Badge Data

Using ID badge systems are a common way to ensure workplace security. Badge data systems can be set up to track entry only, entry and exit, entry into secure areas or entry onto specific floors. You can use this data to identify space utilization trends.

BLE Beacons

Bluetooth Low Energy (BLE) beacons are a form of short-range wireless communication. They are ideal for applications where long battery life is more important than data transfer.

PIR Sensors

Passive infrared (PIR) sensors detect body heat and movement around a certain parameter and can trigger an alert when someone passes the threshold. They are small, battery-powered sensors that can be affixed to seats or desks and are among the most common types of IoT sensors on the market. Examples include Relogix, CoWorkr, OccupEye and GE Current, a Daintree company.

Lighting Sensors

Designed to optimize energy consumption, lighting sensors are occupancy sensors that send signals to lighting systems. These are typically among the most expensive IoT sensor solutions to implement.

Image Sensors

Image sensors are larger, anonymous sensors that track entrances and exists through doorways. They are ideal for identifying occupancy patterns through the day. Examples include VergeSense and Density.

Wi-Fi Triangulation

Wi-Fi- triangulation uses wireless access points to take occupancy tracking a step further, allowing workplace leaders to identify exact positions. It has typically been used in environments with complex resource management needs, such as hospitals, airports and shopping malls. For instance, a Wi-Fi triangulation system within a hospital may keep track of medical equipment.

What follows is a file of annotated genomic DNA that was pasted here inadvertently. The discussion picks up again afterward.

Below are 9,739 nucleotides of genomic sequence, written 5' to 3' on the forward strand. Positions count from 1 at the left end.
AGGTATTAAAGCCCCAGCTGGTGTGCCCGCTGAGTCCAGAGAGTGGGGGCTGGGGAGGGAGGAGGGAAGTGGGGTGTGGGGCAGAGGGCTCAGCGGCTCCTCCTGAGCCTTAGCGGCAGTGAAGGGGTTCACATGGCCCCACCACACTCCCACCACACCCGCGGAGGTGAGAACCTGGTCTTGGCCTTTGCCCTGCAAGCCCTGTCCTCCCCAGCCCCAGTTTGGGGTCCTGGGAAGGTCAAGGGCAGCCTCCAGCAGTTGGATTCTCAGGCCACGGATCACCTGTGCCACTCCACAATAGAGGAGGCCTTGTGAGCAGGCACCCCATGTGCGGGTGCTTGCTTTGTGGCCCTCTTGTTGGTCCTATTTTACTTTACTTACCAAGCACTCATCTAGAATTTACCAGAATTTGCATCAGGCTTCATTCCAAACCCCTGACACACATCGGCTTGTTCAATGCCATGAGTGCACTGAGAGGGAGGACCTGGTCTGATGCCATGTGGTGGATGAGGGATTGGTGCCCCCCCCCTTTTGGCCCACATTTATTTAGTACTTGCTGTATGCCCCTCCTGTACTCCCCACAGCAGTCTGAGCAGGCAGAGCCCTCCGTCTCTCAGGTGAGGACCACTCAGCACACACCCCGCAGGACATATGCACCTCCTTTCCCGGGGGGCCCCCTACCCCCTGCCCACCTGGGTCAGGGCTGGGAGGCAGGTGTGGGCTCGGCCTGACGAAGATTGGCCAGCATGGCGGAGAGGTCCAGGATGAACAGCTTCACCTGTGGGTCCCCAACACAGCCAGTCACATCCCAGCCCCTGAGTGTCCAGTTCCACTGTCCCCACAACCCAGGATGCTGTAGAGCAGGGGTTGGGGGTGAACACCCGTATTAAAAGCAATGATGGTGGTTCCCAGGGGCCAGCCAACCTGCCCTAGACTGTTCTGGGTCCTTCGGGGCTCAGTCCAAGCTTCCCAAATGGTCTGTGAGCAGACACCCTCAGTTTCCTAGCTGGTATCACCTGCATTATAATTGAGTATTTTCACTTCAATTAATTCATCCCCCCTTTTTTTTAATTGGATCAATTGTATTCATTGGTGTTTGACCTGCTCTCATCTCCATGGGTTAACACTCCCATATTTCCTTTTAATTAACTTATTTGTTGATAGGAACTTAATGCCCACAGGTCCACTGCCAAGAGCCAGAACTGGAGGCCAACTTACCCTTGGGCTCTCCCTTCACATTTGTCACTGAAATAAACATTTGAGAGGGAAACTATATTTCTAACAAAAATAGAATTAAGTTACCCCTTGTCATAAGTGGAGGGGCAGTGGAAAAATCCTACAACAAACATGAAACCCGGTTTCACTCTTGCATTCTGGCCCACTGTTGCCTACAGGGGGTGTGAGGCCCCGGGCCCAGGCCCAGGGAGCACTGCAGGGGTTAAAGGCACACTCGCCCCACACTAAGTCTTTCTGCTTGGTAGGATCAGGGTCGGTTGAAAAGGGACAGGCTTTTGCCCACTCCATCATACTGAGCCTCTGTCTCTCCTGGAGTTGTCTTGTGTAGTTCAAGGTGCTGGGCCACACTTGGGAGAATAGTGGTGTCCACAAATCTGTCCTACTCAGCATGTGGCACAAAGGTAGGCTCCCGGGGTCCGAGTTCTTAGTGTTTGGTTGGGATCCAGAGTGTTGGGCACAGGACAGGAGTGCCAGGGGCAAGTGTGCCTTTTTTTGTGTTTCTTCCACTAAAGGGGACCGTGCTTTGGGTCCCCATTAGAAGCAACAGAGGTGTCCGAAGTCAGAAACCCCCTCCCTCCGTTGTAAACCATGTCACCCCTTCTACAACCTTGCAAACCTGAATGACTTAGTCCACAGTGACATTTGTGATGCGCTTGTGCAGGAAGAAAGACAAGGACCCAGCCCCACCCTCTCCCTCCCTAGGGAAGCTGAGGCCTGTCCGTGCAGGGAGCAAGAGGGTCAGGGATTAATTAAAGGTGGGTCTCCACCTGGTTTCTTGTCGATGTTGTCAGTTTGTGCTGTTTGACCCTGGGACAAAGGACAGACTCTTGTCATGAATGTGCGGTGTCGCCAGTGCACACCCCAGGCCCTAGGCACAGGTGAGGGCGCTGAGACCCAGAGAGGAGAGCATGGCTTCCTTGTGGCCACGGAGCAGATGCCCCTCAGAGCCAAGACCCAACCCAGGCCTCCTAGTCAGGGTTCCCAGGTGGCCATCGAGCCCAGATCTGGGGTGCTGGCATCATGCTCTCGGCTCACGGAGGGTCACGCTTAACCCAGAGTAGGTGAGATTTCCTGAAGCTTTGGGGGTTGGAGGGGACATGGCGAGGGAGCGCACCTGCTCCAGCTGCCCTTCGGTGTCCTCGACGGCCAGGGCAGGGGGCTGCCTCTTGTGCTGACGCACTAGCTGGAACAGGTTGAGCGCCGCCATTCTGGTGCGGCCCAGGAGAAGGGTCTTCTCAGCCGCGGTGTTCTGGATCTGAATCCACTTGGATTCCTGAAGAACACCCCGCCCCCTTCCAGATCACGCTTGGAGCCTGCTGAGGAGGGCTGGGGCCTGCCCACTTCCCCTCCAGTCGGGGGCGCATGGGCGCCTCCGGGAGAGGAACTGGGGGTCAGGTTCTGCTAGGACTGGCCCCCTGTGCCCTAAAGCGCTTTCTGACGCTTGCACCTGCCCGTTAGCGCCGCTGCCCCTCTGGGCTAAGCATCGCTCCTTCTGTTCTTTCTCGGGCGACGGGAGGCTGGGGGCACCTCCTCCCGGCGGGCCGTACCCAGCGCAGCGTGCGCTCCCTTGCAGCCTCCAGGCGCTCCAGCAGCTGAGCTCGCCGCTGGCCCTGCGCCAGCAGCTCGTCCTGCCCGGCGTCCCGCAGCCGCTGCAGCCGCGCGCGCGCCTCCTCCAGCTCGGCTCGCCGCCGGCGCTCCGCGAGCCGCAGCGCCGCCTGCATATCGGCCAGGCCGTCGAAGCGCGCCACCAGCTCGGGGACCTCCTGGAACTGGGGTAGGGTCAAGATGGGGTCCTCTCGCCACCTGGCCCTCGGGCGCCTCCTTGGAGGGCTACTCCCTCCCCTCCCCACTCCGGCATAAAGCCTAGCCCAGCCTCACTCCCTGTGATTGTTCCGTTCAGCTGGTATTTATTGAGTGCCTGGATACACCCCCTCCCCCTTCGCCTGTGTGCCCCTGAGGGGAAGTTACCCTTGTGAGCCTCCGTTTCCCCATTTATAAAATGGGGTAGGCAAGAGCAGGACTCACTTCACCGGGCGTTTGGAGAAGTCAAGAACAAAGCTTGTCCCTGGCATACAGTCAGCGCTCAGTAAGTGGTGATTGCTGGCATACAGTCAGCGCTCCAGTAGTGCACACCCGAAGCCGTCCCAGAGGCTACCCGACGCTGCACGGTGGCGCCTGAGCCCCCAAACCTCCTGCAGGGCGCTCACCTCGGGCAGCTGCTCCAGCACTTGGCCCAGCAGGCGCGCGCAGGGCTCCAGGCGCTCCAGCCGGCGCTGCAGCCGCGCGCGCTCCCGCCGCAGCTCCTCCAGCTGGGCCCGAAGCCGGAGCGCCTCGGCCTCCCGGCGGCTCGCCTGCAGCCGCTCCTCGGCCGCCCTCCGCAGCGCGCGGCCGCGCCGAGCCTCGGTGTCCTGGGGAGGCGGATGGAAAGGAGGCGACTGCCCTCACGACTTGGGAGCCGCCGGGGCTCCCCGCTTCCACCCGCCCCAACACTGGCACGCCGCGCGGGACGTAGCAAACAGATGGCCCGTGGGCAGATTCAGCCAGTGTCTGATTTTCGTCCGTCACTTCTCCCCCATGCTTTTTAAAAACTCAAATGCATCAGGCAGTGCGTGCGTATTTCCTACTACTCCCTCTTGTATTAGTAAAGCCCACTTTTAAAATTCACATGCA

Implementing each of these methods involves varying degrees of cost and difficulty, which are important considerations. They may also vary in the accuracy of their data.

Download the
IoT Device Types Matrix

To Find out which device best fits your office.


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Space Management Software
The Foundation For Smarter Workplaces

When IoT sensors are connected to space management software, you can interact with space utilization data like never before. You can see real-time and historical occupancy data right within your digital floor plans, from a single platform.

This allows you to:

  • Identify underutilized spaces and make adjustments as needed 
  • Identify how other organizations are using your resources, especially in multi-tenant buildings 
  • Ensure your workplace has the right mix of collaborative spaces and quiet spaces 
  • Forecast and plan for future growth 
  • Empower employees to easily reserve space anywhere, from any device 
  • Move away from assigned seats in favor of an agile workplace

No matter what you want to achieve by improving space utilization, iOFFICE’s space management software should be the backbone of that strategy. Our software offers the most robust reporting capabilities around key space utilization metrics, which enables intelligent space planning, smart maintenance and more.

It also integrates with mobile workplace apps employees can use to find people and places, reserve rooms, request service and receive mail or visitors.

learn how iOFFICE
can help you achieve your space utilization goals?